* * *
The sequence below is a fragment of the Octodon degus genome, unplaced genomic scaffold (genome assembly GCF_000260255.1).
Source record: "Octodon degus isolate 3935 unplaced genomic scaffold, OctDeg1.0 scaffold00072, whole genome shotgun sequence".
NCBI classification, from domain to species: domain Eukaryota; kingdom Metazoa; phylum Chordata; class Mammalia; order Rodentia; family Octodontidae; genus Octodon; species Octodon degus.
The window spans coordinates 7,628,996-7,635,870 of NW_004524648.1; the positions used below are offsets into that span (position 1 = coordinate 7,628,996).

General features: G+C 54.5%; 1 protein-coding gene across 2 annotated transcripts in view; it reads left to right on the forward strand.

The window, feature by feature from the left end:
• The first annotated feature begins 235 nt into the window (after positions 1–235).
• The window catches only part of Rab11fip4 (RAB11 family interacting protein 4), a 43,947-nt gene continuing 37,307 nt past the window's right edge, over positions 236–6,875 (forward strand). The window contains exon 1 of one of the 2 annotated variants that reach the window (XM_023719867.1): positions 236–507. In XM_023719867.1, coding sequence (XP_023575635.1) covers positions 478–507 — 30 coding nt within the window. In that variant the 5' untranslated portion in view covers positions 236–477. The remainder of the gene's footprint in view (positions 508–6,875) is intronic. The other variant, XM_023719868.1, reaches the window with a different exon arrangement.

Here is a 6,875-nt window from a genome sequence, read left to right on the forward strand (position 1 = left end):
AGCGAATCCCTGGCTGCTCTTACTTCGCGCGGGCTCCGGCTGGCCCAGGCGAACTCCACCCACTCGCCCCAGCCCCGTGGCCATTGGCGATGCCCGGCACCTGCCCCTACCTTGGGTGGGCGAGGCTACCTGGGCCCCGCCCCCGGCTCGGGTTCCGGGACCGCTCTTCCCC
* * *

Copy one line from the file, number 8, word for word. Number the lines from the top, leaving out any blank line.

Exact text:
• The window catches only part of Rab11fip4 (RAB11 family interacting protein 4), a 43,947-nt gene continuing 37,307 nt past the window's right edge, over positions 236–6,875 (forward strand). The window contains exon 1 of one of the 2 annotated variants that reach the window (XM_023719867.1): positions 236–507. In XM_023719867.1, coding sequence (XP_023575635.1) covers positions 478–507 — 30 coding nt within the window. In that variant the 5' untranslated portion in view covers positions 236–477. The remainder of the gene's footprint in view (positions 508–6,875) is intronic. The other variant, XM_023719868.1, reaches the window with a different exon arrangement.